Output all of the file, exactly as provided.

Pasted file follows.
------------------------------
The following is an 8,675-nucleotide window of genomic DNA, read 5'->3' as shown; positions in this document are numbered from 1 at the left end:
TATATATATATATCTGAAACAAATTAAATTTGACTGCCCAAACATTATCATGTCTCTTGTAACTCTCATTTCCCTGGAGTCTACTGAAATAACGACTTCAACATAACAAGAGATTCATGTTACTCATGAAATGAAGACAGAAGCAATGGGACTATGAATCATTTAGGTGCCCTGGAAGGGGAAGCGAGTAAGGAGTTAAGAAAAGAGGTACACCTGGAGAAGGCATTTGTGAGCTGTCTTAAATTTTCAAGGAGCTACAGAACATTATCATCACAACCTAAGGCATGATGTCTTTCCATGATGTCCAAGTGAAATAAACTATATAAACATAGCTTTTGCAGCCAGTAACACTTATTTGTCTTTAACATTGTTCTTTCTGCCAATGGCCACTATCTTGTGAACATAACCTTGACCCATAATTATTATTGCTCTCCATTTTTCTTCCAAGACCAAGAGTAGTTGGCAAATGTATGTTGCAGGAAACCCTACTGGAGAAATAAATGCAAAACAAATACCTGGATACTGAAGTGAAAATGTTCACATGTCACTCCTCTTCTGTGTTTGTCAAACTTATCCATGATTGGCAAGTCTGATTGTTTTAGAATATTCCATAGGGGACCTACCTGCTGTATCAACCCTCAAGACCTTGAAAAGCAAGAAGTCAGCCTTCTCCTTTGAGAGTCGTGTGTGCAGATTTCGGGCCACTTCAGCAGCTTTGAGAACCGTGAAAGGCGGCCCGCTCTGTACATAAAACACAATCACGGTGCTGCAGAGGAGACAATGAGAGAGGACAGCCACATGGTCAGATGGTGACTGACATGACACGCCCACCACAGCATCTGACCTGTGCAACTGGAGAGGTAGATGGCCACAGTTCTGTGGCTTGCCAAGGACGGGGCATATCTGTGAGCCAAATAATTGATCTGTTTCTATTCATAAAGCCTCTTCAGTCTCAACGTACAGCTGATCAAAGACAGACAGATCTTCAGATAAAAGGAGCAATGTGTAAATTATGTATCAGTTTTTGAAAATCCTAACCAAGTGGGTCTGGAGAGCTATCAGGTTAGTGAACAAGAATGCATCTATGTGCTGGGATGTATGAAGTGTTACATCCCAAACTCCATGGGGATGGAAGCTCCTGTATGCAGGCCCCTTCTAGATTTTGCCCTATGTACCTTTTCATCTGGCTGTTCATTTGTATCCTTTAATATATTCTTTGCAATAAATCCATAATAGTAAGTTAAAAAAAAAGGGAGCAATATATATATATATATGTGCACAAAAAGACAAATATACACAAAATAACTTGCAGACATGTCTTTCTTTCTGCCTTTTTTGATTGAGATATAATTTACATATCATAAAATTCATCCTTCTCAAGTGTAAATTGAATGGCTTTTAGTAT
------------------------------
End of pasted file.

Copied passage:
The following is an 8,675-nucleotide window of genomic DNA, read 5'->3' as shown; positions in this document are numbered from 1 at the left end:
TATATATATATATCTGAAACAAATTAAATTTGACTGCCCAAACATTATCATGTCTCTTGTAACTCTCATTTCCCTGGAGTCTACTGAAATAACGACTTCAACATAACAAGAGATTCATGTTACTCATGAAATGAAGACAGAAGCAATGGGACTATGAATCATTTAGGTGCCCTGGAAGGGGAAGCGAGTAAGGAGTTAAGAAAAGAGGTACACCTGGAGAAGGCATTTGTGAGCTGTCTTAAATTTTCAAGGAGCTACAGAACATTATCATCACAACCTAAGGCATGATGTCTTTCCATGATGTCCAAGTGAAATAAACTATATAAACATAGCTTTTGCAGCCAGTAACACTTATTTGTCTTTAACATTGTTCTTTCTGCCAATGGCCACTATCTTGTGAACATAACCTTGACCCATAATTATTATTGCTCTCCATTTTTCTTCCAAGACCAAGAGTAGTTGGCAAATGTATGTTGCAGGAAACCCTACTGGAGAAATAAATGCAAAACAAATACCTGGATACTGAAGTGAAAATGTTCACATGTCACTCCTCTTCTGTGTTTGTCAAACTTATCCATGATTGGCAAGTCTGATTGTTTTAGAATATTCCATAGGGGACCTACCTGCTGTATCAACCCTCAAGACCTTGAAAAGCAAGAAGTCAGCCTTCTCCTTTGAGAGTCGTGTGTGCAGATTTCGGGCCACTTCAGCAGCTTTGAGAACCGTGAAAGGCGGCCCGCTCTGTACATAAAACACAATCACGGTGCTGCAGAGGAGACAATGAGAGAGGACAGCCACATGGTCAGATGGTGACTGACATGACACGCCCACCACAGCATCTGACCTGTGCAACTGGAGAGGTAGATGGCCACAGTTCTGTGGCTTGCCAAGGACGGGGCATATCTGTGAGCCAAATAATTGATCTGTTTCTATTCATAAAGCCTCTTCAGTCTCAACGTACAGCTGATCAAAGACAGACAGATCTTCAGATAAAAGGAGCAATGTGTAAATTATGTATCAGTTTTTGAAAATCCTAACCAAGTGGGTCTGGAGAGCTATCAGGTTAGTGAACAAGAATGCATCTATGTGCTGGGATGTATGAAGTGTTACATCCCAAACTCCATGGGGATGGAAGCTCCTGTATGCAGGCCCCTTCTAGATTTTGCCCTATGTACCTTTTCATCTGGCTGTTCATTTGTATCCTTTAATATATTCTTTGCAATAAATCCATAATAGTAAGTTAAAAAAAAAGGGAGCAATATATATATATATATGTGCACAAAAAGACAAATATACACAAAATAACTTGCAGACATGTCTTTCTTTCTGCCTTTTTTGATTGAGATATAATTTACATATCATAAAATTCATCCTTCTCAAGTGTAAATTGAATGGCTTTTAGTAT